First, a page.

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9/11 What-if Scenarios

By Patrick J. Kiger Unfortunately, there’s no way to undo the tragedy of the September 11 attacks. But just as we wonder how history might have been different had Abraham Lincoln chosen not to go to Ford’s Theater on that fateful night in 1865, or what might have happened had U.S. Naval Intelligence gotten wind...

By Patrick J. Kiger

Unfortunately, there’s no way to undo the tragedy of the September 11 attacks. But just as we wonder how history might have been different had Abraham Lincoln chosen not to go to Ford’s Theater on that fateful night in 1865, or what might have happened had U.S. Naval Intelligence gotten wind of the planned attack on Pearl Harbor in 1941, it’s tantalizing—or perhaps even more heartbreaking—to contemplate what subtle but significant alternative twists might have led to a less horrific outcome. On the other hand, we also must consider the possibility that other twists could have made September 11 even more awful, hard as it is to imagine.

1. What if U.S. national security officials had anticipated that an airliner might be used as a weapon?

This perhaps is one of the most frustrating “what if” scenarios, because officials should have realized that there was a serious risk of such an attack. According to the report of the Presidential commission that investigated the 9/11 attacks, a captured terrorist revealed to authorities in the Philippines back in 1995 that his group wanted to crash a plane into Central Intelligence Agency headquarters in Langley, Virginia, and U.S. intelligence officials received information in 1998 about a supposed Libyan plot to fly a jet into the World Trade Center.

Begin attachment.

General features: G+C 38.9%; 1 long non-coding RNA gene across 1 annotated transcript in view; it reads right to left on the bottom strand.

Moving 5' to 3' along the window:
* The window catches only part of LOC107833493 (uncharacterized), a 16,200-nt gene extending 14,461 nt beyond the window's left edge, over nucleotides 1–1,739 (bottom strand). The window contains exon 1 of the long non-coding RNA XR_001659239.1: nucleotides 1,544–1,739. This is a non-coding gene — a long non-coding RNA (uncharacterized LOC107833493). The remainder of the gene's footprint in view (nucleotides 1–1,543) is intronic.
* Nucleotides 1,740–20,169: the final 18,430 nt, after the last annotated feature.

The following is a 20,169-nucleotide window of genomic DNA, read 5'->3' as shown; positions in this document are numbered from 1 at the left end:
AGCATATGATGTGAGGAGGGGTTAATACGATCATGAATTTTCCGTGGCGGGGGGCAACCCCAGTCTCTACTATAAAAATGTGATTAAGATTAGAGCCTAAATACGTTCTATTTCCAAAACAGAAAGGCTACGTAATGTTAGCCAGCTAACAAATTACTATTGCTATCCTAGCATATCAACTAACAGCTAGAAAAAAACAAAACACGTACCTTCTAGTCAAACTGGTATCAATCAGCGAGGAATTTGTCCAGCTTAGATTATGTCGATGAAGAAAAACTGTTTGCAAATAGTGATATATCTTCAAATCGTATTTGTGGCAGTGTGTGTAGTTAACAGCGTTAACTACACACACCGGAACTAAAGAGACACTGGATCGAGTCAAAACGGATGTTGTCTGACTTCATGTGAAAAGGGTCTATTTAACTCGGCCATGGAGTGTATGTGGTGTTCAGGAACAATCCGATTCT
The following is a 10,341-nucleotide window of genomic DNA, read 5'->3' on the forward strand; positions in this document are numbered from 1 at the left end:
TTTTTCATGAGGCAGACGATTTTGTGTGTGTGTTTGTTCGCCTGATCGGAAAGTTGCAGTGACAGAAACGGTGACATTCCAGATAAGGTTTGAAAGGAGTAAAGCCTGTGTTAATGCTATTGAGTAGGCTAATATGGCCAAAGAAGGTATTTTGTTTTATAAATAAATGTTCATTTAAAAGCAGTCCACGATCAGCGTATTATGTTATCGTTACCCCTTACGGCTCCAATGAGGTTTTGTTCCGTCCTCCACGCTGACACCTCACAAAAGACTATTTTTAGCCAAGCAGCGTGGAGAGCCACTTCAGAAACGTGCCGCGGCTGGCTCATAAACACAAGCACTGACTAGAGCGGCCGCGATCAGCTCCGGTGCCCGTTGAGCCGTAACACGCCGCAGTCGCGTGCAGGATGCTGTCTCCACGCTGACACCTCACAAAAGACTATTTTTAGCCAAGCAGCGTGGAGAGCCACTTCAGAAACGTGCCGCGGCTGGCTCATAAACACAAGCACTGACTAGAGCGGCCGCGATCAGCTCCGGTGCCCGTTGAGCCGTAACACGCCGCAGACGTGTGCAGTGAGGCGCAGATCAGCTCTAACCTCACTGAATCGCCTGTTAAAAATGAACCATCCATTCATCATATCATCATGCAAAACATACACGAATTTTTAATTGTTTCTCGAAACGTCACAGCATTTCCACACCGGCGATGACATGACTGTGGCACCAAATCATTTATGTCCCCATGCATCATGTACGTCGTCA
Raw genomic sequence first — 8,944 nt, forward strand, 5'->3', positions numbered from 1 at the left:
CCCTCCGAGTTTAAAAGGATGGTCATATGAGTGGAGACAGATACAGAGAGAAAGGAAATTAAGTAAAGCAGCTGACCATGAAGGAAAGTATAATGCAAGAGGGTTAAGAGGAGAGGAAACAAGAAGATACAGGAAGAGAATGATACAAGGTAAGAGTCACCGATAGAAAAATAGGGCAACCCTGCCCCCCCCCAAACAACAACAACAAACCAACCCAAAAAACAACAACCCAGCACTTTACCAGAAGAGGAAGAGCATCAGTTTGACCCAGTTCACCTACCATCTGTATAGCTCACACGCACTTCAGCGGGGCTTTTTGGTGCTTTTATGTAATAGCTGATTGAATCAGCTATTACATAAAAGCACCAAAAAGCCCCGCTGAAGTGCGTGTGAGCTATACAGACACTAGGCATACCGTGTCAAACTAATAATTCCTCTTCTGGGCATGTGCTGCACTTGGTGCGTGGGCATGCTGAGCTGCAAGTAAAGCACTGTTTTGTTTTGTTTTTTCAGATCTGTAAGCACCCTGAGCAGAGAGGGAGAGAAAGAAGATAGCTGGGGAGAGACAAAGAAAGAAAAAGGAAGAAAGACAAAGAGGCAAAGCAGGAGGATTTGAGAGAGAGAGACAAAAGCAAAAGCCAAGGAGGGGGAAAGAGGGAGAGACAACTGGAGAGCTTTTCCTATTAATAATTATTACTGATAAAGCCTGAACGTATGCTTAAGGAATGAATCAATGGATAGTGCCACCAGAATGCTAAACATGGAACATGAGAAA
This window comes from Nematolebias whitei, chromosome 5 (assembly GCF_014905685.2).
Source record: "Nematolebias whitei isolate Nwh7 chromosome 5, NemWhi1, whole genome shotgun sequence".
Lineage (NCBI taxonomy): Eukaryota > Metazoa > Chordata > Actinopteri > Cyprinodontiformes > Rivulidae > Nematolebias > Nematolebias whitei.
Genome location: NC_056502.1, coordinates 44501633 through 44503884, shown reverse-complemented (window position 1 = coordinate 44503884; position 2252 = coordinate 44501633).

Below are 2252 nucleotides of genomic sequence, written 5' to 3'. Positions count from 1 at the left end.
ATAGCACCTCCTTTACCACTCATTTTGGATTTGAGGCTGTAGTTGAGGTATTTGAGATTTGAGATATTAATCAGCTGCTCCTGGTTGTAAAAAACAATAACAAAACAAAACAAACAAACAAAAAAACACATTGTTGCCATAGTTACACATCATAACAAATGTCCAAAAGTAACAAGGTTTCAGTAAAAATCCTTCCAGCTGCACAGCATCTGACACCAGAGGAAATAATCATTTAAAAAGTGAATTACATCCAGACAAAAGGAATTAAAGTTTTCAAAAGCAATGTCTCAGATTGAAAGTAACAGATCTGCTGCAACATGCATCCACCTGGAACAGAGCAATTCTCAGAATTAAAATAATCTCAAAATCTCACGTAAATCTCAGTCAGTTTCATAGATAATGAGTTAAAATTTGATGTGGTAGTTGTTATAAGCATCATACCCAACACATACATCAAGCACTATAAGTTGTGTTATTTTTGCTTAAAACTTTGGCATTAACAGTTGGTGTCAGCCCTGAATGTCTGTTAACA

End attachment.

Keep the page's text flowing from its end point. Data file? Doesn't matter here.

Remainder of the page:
That same year, anti-terrorism officials ran a simulation exercise that envisioned terrorists filling a hijacked private jet with explosives and flying it toward Washington, D.C.  North American Aerospace Defense Command officials also considered such a scenario, but rejected it as unrealistic. But the word never was spread throughout the government, or to the private sector, that the airliner-as-a-weapon scenario was a risk. If it had, it’s conceivable that local law enforcement agencies and private flight instructors would have been on the lookout for suspicious characters who wanted to learn to fly jets, and the military would have been prepared to intercept hijacked aircraft and prevent them from reaching their targets.


On the National Geographic Channel: Inside 9/11 — War on America



2. What if U.S. immigration officials had prevented the hijackers from entering the U.S.?

It’s probably a mistake to blame immigration officials, because according to the 9/11 commission report, the real problem here was the U.S. intelligence bureaucracy and its shortcomings in sharing and acting upon information. In January 2000, for example, the National Security Agency intercepted communications in Asia suggesting that two subjects named “Nawaf”and “Khalid” were members of  some sort of terrorist cadre. Had NSA analysts sifted through their databases, they might have identified the two as known Al Qaeda operative Khalid Sheikh Mohammed and Nawaf al Hazmi, one of the hijackers. Had that and other crucial information reached the right officials, Hazmi might have been prevented from entering the U.S., or arrested when he arrived.

3. What if the hijackers’ box-cutters had been detected and stopped by airport security?